So for the last week I've been working on a new essay. I'm pretty excited about it.
I'm returning to something I've written about many times before. Nihilism.
The title of the essay is 'Nihilism, Magic, and Amusement'.
It involves five sections, five questions, and five answers
Q1: What precisely is nihilism?
A1: Nihilism is the state of a culture that has run into a dead end. Nihilism is the condition of a culture that has destroyed its sources of emotional renewal, leaving it without means to reinvigorate its individuals and communities.
Q2: What is the relationship between nihilism and the western tradition of rational thought?
A2: Our tradition of rational thought (i.e. our logocentrism) has destroyed our faith in traditional ways of living by analyzing them to death. We have inquired so intensely into forms of social organization, and have discovered no rational basis for those forms of organization, that we have left ourselves with no emotionally healthy forms of organization. Logocentrism has destroyed our capacity for communal living.
Q3: What has truly been lost in the conversion to nihilism?
A3: We have lost our capacity for magical experience. That is to say that we no longer have rituals that serve as ways of focusing the emotions of communities.
Q4: What has come to replace magical rituals?
A4: Amusement, that is, forms of representation that are merely enjoyable in their own right, have come to replace magical, communal, and emotionally beneficial rituals. We simply amuse ourselves, we drink, we do drugs, we watch meaningless TV, we amuse ourselves because our communities have collapsed.
Q5: What are we to do with the way that amusement dominates our culture due to our lack of magical rituals?
A5: We must find a way to reinvigorate aesthetic and magical forms of experience. We must find ways to be expressive, we must find ways of organizing and focusing the emotions of our communities. We must reconstitute aesthetic-mystical forms of experience. For it is the only antidote to our technological-logocentric nihilism.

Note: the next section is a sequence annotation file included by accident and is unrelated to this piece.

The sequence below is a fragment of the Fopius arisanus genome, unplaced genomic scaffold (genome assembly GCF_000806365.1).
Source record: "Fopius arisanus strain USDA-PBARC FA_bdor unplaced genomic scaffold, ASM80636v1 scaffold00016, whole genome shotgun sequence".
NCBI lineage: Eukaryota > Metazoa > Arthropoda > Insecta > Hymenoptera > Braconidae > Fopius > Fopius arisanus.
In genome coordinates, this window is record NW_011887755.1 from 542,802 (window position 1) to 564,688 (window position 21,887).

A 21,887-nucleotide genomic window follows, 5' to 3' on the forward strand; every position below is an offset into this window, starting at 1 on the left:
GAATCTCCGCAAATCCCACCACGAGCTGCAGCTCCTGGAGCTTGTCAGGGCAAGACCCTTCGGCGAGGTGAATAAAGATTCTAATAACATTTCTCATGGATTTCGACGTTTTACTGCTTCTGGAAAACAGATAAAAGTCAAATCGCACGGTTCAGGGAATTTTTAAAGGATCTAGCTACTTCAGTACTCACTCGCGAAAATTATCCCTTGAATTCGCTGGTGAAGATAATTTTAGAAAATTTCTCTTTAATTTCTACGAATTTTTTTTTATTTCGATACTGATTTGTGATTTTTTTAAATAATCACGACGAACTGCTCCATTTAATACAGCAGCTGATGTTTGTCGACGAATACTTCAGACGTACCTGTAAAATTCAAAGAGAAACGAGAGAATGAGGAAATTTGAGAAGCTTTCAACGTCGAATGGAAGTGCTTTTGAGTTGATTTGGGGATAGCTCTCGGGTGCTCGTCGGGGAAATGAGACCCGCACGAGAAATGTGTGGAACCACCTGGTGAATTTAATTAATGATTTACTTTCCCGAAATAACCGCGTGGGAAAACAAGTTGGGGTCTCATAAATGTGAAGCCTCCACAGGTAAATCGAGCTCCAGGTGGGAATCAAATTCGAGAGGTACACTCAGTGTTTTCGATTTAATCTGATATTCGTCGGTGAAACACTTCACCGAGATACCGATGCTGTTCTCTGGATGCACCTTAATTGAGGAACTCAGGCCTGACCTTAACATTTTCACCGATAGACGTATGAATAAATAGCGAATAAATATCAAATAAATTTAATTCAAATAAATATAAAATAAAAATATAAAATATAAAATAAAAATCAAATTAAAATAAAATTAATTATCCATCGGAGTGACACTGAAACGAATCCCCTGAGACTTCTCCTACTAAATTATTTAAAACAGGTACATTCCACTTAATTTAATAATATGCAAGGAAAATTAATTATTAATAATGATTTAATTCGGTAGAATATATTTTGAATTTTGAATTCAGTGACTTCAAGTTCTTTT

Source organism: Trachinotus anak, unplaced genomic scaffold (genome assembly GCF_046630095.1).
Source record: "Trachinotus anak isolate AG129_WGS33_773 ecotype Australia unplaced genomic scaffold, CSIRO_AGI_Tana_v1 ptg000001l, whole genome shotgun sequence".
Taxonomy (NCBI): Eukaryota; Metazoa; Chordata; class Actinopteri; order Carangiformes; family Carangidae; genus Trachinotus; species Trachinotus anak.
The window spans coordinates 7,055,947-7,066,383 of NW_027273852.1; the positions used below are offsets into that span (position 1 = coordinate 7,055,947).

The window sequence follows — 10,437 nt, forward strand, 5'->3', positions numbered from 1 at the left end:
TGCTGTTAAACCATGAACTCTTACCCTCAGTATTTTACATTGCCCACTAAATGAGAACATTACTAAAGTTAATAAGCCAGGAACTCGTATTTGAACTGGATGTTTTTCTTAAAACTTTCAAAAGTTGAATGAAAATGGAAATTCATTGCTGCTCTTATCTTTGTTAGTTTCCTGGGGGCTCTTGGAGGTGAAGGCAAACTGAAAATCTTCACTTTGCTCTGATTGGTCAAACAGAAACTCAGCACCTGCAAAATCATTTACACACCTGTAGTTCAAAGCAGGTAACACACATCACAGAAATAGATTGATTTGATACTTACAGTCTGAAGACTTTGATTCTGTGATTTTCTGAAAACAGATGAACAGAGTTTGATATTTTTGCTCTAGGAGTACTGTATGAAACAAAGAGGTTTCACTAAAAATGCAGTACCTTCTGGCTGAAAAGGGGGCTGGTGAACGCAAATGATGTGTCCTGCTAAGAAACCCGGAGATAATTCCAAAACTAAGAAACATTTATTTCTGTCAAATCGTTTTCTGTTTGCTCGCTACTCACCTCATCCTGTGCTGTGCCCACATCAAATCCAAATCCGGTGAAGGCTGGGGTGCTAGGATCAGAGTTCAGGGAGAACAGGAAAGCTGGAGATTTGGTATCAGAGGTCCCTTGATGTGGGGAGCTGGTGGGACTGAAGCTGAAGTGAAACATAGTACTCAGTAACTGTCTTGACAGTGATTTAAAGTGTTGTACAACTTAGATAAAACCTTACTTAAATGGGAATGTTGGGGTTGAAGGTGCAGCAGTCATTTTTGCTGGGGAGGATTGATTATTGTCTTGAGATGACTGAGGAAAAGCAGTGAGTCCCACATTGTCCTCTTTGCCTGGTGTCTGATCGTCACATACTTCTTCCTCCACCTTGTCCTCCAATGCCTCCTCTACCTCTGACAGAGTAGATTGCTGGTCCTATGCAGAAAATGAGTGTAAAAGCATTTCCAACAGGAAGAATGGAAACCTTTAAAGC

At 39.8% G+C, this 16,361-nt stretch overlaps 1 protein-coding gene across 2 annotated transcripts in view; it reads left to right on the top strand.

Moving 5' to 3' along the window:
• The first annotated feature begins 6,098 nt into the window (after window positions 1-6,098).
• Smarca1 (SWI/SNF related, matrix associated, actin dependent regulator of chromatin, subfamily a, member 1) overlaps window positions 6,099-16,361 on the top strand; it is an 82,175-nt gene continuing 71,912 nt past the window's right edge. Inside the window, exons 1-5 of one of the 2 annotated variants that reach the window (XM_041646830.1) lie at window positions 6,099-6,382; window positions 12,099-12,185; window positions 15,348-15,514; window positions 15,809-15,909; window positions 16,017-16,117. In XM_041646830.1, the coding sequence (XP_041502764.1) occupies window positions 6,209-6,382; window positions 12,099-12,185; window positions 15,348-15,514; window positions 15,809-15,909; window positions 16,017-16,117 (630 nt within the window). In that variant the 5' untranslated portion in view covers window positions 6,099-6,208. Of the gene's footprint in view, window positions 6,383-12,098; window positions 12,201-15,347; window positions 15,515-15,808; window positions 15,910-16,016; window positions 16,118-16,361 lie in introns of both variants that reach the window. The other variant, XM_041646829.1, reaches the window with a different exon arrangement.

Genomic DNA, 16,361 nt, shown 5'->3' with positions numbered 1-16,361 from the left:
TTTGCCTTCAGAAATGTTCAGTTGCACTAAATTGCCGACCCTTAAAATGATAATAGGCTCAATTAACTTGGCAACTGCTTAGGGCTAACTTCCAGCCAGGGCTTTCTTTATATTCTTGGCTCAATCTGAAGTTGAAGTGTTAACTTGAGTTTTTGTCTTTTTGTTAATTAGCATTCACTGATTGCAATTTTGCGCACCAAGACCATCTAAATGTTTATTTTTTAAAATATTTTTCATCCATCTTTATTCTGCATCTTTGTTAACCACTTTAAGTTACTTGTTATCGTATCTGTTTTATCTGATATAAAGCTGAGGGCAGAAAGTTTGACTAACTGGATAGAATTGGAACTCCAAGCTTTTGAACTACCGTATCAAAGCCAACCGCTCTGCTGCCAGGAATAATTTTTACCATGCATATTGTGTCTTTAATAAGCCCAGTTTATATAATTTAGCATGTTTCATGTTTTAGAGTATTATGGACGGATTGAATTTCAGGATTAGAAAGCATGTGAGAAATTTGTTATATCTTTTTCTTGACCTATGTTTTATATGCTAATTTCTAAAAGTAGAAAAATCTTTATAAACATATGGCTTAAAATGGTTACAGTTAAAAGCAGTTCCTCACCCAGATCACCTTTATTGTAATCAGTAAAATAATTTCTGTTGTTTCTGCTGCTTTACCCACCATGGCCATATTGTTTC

This is the flow of my essay. I have written the first three sections. The final two await.
This fits into my plans for the future in two ways.
First, the next book I plan to read is Friedrich Schiller's On The Aesthetic Education Of Man. As far as I understand, Schiller proposes that aesthetics is the only proper basis of education. I find this highly compelling. I suspect his book will have much to offer me.
Second, I believe this project will help me understand how the AZI project is related to nihilism. For more than a year I have been committed to developing the idea of an 'aesthetic existence'. I have attempted to create an experience for myself that is compassionate, gentle, and above all, expressive. This, I believe, is what an aesthetic existence would be: a mode of being that emphasizes being expressive within highly confined historical circumstances. That is to say, I wish to use the conventions of my time to express myself as intensely as possible. Even if I am merely selling donuts and coffee. I may be your coffee robot, but I am a beast. A force of expression that you will never reckon with.
This task of becoming more expressive, more aesthetic, is a direct response to nihilism. Because nihilism, as a cultural state, is about logocentrism, rational criteria, and not about uncertain expressiveness. The aesthetic existence, therefore, is a way of trying to embody the antidote to our cultural nihilism.
I'm angry. And I'm trying to express myself out of that anger.
I hope to turn my anger into a cure.
I am nihilism. I am the cure.